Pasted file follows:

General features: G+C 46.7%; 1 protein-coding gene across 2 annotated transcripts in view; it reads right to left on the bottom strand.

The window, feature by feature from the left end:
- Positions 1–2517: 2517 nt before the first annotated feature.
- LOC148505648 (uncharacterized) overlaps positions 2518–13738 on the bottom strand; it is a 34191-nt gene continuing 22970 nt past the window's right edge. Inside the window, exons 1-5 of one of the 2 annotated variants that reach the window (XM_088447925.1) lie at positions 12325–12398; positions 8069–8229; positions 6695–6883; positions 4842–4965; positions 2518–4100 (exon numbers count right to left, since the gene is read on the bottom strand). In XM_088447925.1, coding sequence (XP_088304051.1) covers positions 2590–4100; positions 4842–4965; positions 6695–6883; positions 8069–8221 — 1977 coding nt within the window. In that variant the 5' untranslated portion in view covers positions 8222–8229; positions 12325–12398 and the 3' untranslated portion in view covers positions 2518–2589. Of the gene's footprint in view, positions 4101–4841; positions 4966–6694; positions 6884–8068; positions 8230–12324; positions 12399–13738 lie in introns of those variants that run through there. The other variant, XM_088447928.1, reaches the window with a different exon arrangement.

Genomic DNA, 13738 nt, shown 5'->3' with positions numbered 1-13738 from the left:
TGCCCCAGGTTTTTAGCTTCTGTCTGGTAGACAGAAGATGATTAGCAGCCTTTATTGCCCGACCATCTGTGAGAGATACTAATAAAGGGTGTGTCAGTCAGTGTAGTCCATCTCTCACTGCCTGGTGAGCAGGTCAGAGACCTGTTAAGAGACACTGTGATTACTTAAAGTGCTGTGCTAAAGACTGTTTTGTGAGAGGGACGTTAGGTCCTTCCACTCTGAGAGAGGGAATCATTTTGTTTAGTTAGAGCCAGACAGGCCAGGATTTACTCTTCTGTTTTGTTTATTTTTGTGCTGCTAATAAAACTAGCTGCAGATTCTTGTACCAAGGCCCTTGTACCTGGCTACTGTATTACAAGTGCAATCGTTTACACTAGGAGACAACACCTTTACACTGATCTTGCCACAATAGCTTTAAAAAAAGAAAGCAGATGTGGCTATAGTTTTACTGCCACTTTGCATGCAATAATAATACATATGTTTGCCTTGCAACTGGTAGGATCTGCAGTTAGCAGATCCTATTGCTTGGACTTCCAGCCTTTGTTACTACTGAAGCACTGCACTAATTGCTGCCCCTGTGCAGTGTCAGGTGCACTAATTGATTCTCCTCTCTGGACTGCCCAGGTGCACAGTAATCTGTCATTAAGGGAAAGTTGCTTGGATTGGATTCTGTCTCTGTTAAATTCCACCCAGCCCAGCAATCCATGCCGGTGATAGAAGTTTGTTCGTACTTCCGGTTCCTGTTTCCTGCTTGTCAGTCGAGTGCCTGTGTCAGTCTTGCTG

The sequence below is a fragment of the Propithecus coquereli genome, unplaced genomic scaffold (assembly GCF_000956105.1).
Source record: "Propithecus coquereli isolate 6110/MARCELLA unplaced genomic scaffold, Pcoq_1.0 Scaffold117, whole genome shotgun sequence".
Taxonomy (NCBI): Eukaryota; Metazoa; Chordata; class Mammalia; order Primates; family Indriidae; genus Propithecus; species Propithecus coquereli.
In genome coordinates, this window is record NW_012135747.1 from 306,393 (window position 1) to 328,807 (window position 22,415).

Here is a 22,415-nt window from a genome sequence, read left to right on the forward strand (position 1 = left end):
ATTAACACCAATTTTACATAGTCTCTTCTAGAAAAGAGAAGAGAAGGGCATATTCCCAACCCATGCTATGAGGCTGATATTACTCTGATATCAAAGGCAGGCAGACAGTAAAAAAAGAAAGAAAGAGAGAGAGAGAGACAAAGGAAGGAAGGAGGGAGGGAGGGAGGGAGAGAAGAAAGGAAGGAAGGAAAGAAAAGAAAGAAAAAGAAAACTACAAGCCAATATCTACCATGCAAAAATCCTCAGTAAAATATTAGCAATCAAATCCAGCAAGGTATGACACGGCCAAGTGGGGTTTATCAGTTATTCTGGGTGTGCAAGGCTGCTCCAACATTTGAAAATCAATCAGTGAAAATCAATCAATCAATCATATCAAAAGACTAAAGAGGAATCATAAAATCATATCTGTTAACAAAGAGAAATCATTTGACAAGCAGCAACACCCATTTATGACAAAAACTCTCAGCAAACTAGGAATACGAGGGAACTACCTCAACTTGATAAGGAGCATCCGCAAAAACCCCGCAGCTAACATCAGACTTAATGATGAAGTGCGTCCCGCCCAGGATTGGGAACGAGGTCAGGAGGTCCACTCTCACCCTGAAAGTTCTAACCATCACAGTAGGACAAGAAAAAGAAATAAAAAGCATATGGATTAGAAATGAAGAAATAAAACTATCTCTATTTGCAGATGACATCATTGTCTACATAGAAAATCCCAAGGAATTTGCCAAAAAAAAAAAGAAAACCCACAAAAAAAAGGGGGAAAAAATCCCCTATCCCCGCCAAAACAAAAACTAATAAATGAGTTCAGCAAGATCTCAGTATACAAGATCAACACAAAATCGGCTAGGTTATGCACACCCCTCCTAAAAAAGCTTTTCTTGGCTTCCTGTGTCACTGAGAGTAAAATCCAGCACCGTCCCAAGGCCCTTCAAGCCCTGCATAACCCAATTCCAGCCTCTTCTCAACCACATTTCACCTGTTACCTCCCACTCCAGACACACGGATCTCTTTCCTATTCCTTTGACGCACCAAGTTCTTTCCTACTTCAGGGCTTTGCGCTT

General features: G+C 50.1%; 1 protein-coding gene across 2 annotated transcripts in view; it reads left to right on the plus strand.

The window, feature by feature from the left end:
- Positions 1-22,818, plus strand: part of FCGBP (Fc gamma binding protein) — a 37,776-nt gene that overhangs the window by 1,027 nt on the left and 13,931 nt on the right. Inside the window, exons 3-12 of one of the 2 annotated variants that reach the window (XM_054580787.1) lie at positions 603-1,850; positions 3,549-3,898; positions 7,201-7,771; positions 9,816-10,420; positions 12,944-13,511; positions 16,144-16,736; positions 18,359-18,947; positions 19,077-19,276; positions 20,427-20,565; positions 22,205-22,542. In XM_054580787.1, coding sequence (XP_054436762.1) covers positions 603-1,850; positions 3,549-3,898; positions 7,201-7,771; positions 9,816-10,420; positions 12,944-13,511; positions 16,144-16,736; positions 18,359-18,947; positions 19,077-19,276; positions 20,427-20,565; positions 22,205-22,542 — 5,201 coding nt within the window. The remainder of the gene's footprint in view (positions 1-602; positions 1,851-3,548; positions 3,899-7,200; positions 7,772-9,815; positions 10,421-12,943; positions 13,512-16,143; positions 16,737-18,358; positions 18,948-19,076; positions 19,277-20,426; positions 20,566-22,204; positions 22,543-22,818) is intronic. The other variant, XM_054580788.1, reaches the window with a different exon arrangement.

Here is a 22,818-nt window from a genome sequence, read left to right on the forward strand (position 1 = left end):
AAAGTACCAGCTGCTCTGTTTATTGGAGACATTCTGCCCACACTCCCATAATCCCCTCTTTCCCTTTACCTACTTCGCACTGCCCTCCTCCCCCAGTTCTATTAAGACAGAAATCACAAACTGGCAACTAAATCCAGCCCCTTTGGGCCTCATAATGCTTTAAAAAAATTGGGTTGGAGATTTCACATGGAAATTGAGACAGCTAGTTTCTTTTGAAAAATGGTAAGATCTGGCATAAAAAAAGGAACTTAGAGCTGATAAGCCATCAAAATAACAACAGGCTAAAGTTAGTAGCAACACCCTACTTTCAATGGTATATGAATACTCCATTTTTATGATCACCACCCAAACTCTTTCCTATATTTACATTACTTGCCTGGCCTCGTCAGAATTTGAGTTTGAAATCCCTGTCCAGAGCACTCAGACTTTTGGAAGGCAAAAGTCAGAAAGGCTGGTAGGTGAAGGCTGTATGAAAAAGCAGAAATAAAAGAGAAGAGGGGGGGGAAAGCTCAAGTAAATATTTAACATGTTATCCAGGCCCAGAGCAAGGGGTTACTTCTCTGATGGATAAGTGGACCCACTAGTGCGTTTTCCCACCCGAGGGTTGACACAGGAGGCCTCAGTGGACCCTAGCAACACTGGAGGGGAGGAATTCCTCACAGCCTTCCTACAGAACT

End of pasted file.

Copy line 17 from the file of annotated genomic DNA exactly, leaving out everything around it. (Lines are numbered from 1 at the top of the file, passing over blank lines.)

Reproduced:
AAAGTACCAGCTGCTCTGTTTATTGGAGACATTCTGCCCACACTCCCATAATCCCCTCTTTCCCTTTACCTACTTCGCACTGCCCTCCTCCCCCAGTTCTATTAAGACAGAAATCACAAACTGGCAACTAAATCCAGCCCCTTTGGGCCTCATAATGCTTTAAAAAAATTGGGTTGGAGATTTCACATGGAAATTGAGACAGCTAGTTTCTTTTGAAAAATGGTAAGATCTGGCATAAAAAAAGGAACTTAGAGCTGATAAGCCATCAAAATAACAACAGGCTAAAGTTAGTAGCAACACCCTACTTTCAATGGTATATGAATACTCCATTTTTATGATCACCACCCAAACTCTTTCCTATATTTACATTACTTGCCTGGCCTCGTCAGAATTTGAGTTTGAAATCCCTGTCCAGAGCACTCAGACTTTTGGAAGGCAAAAGTCAGAAAGGCTGGTAGGTGAAGGCTGTATGAAAAAGCAGAAATAAAAGAGAAGAGGGGGGGGAAAGCTCAAGTAAATATTTAACATGTTATCCAGGCCCAGAGCAAGGGGTTACTTCTCTGATGGATAAGTGGACCCACTAGTGCGTTTTCCCACCCGAGGGTTGACACAGGAGGCCTCAGTGGACCCTAGCAACACTGGAGGGGAGGAATTCCTCACAGCCTTCCTACAGAACT